Understanding PTSD: Causes, Symptoms and How to Help

Man in jean outfit standing with head down over his kitchen sink looking depressed.

Sometimes people jokingly say they have “PTSD” after a stressful situation, but the truth is PTSD is a serious condition that affects about 13 million Americans every year.1 In honor of PTSD Awareness Month, check out this Q&A to learn more about this anxiety disorder.

What is PTSD?

PTSD—or post-traumatic stress disorder—is a mental health condition that can happen to people who experience or witness a terrifying or traumatic event, according to the Mayo Clinic. Some examples of events that may cause PTSD include:

  • Automobile accidents
  • Assault
  • Abuse
  • Violence including military combat
  • Distressing occupations such as first responders
  • Natural disasters
  • Traumatic childbirth
  • Loss of a loved one, particularly to upsetting circumstances
  • A life-threatening diagnosis

PTSD can affect anyone. It can develop immediately after a distressing event, or it can surface weeks, months or even years later, which is known as Delayed-Onset PTSD.

What Are the Symptoms of PTSD?

PTSD can affect each person differently, and symptoms may change over time for an individual. Intensity of symptoms may increase and decrease over time and be triggered by stress or reminders of the traumatic event.

According to the Mayo Clinic, PTSD symptoms fall into four categories:

  1. Intrusive memories may include: recurrent, distressing memories of the event; flashbacks; upsetting dreams about the event; severe emotional distress or physical reactions to something that reminds you of the event.
  2. Avoidance may include: avoiding thinking or talking about the event; avoiding people, places and activities that remind you of the event.
  3. Negative changes in thinking and mood may include: negative thoughts, hopelessness, memory problems, difficulty maintaining relationships, feeling detached from loved ones, lack of interest in activities you once enjoyed, difficulty experiencing positive emotions, feeling emotionally numb.
  4. Changes in physical and emotional reactions may include: being easily startled, hypervigilance, self-destructive behavior, insomnia, trouble concentrating, anger or aggressive behavior, irritability, overwhelming guilt or shame.

When Should I See a Doctor?

If you’re experiencing any of the above symptoms and you feel like PTSD is affecting your life, relationships or job, it’s important to talk to a doctor or a mental health professional as soon as possible. Timely treatment can help prevent symptoms from worsening.

If you’re a veteran, please contact the Wounded Warrior Project® Resource Center at (888) 997-2586 or [email protected]. They will connect you with someone who can help and other resources available to veterans.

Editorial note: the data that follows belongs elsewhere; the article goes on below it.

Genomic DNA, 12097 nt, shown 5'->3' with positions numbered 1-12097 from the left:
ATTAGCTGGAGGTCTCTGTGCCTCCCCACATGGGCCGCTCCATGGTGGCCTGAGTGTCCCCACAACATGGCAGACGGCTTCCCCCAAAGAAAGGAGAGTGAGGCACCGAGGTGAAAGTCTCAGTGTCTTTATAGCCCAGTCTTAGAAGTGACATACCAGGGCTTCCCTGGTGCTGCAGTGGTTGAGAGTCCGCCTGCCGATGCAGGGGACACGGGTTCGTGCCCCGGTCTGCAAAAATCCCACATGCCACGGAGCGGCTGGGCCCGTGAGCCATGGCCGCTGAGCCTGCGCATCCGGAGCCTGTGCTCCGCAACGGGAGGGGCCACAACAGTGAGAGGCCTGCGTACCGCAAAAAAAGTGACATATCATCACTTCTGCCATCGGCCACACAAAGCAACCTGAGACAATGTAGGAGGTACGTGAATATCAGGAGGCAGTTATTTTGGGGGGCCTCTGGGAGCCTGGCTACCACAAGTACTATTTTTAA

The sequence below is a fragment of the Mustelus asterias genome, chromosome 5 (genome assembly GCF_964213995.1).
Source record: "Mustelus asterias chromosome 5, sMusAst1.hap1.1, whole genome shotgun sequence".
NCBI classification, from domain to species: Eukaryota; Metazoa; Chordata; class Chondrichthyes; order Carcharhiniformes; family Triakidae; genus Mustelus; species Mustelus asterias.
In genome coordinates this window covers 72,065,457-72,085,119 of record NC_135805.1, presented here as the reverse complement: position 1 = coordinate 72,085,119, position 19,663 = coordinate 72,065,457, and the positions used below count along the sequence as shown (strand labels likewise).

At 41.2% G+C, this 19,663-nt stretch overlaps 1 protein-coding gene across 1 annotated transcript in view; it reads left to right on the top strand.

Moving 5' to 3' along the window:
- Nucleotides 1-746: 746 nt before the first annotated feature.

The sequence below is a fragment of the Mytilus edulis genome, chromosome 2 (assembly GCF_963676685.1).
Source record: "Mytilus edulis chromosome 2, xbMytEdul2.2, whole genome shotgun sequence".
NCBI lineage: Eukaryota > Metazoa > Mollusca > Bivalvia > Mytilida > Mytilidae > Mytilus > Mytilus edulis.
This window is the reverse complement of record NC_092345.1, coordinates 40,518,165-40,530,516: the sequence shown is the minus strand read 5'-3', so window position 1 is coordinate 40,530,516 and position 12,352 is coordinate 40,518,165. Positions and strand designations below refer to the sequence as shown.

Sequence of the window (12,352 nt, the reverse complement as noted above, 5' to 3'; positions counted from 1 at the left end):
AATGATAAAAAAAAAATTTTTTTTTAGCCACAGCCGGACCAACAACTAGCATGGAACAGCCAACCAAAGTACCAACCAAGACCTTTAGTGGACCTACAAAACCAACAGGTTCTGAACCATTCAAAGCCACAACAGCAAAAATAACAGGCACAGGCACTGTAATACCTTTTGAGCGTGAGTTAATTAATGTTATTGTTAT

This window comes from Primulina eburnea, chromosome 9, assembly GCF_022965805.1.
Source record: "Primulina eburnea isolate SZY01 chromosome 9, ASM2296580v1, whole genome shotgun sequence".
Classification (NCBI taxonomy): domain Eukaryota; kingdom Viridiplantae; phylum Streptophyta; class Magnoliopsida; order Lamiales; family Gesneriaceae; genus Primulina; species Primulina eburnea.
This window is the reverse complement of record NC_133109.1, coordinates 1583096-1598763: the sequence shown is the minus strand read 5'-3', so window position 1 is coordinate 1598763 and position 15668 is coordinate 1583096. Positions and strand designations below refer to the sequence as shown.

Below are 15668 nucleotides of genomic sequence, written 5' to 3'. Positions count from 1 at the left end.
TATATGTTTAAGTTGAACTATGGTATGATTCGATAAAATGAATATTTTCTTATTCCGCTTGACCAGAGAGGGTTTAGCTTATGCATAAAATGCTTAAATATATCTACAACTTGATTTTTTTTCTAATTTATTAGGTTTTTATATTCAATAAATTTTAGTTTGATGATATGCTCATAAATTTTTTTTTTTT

Are you struggling to know when you need mental health help? It may help to read Mental Health Awareness Month: How to Know (and Help) When It’s Just Too Much

What Treatments Are Available for PTSD? 

People with PTSD often worry they will never feel normal again, but there are treatments that are very effective in helping patients. Treatment often includes therapy and medications. According to WebMD, PTSD therapy has three goals:

  1. Improving symptoms
  2. Teaching coping skills
  3. Restoring self-esteem

Medications used to treat PTSD may include: antidepressants, monoamine oxidase inhibitors (MAOIs), antipsychotics, beta-blockers and benzodiazepines. Oftentimes, a combination of therapy and medications is used to help treat a person with PTSD.

Supporting your mental health is important. Check out these 5 Ways to Promote Mental and Emotional Health in Retirement

What If I Have Suicidal Thoughts?

If you think you may attempt suicide or hurt yourself, call 911 immediately.

If you’re having suicidal thoughts, seek help from one or more of these resources: a loved one, a spiritual leader, a suicide hotline, a doctor or mental health professional.

How Can I Help a Loved One with PTSD?

If someone you care about has PTSD, it’s important to remember that they may not always have control over their behavior. However, you may be able to help them feel safe and supported by:

  • Providing social support
  • Being a good listener
  • Helping them manage triggers
  • Supporting treatment

Check out this helpful article to learn how to help someone with PTSD.

Improving your brain health can help preserve your mental well-being. Read our article 5 Lifestyle Changes to Help Brain Health in Retirement for helpful tips.

1U.S. Department of Veteran Affairs, PTSD: National Center for PTSD, https://www.ptsd.va.gov/understand/common/common_adults.asp, February 2023.

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